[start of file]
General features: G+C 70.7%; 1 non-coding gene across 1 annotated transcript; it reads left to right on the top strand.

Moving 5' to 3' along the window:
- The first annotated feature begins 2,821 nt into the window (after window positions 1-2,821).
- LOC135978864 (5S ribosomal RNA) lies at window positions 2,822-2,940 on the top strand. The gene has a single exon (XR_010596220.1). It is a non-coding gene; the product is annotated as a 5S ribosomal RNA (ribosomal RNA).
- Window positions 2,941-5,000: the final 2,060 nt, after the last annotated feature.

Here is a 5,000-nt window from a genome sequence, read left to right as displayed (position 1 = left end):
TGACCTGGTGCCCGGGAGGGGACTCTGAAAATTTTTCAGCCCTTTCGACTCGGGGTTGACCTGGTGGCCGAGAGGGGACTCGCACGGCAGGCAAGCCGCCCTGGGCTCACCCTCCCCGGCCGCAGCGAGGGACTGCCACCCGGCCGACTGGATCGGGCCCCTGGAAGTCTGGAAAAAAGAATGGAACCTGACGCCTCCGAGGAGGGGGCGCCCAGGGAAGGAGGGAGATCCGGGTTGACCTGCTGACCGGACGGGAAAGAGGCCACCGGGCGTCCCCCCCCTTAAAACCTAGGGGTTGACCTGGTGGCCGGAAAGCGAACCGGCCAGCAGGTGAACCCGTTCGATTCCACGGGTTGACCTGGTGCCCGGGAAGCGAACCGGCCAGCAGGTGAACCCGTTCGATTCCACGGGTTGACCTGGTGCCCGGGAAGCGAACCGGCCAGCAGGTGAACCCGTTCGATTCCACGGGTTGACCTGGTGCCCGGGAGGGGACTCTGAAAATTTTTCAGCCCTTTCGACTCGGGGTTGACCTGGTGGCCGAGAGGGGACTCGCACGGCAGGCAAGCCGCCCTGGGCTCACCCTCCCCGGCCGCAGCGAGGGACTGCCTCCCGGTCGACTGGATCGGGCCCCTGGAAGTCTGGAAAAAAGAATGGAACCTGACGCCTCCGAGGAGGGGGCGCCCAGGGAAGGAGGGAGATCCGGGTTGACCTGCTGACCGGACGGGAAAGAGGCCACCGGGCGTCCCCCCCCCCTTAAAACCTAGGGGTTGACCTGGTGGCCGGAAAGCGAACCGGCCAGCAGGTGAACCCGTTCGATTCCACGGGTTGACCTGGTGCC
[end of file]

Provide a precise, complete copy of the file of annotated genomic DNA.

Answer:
General features: G+C 70.7%; 1 non-coding gene across 1 annotated transcript; it reads left to right on the top strand.

Moving 5' to 3' along the window:
- The first annotated feature begins 2,821 nt into the window (after window positions 1-2,821).
- LOC135978864 (5S ribosomal RNA) lies at window positions 2,822-2,940 on the top strand. The gene has a single exon (XR_010596220.1). It is a non-coding gene; the product is annotated as a 5S ribosomal RNA (ribosomal RNA).
- Window positions 2,941-5,000: the final 2,060 nt, after the last annotated feature.

Here is a 5,000-nt window from a genome sequence, read left to right as displayed (position 1 = left end):
TGACCTGGTGCCCGGGAGGGGACTCTGAAAATTTTTCAGCCCTTTCGACTCGGGGTTGACCTGGTGGCCGAGAGGGGACTCGCACGGCAGGCAAGCCGCCCTGGGCTCACCCTCCCCGGCCGCAGCGAGGGACTGCCACCCGGCCGACTGGATCGGGCCCCTGGAAGTCTGGAAAAAAGAATGGAACCTGACGCCTCCGAGGAGGGGGCGCCCAGGGAAGGAGGGAGATCCGGGTTGACCTGCTGACCGGACGGGAAAGAGGCCACCGGGCGTCCCCCCCCTTAAAACCTAGGGGTTGACCTGGTGGCCGGAAAGCGAACCGGCCAGCAGGTGAACCCGTTCGATTCCACGGGTTGACCTGGTGCCCGGGAAGCGAACCGGCCAGCAGGTGAACCCGTTCGATTCCACGGGTTGACCTGGTGCCCGGGAAGCGAACCGGCCAGCAGGTGAACCCGTTCGATTCCACGGGTTGACCTGGTGCCCGGGAGGGGACTCTGAAAATTTTTCAGCCCTTTCGACTCGGGGTTGACCTGGTGGCCGAGAGGGGACTCGCACGGCAGGCAAGCCGCCCTGGGCTCACCCTCCCCGGCCGCAGCGAGGGACTGCCTCCCGGTCGACTGGATCGGGCCCCTGGAAGTCTGGAAAAAAGAATGGAACCTGACGCCTCCGAGGAGGGGGCGCCCAGGGAAGGAGGGAGATCCGGGTTGACCTGCTGACCGGACGGGAAAGAGGCCACCGGGCGTCCCCCCCCCCTTAAAACCTAGGGGTTGACCTGGTGGCCGGAAAGCGAACCGGCCAGCAGGTGAACCCGTTCGATTCCACGGGTTGACCTGGTGCC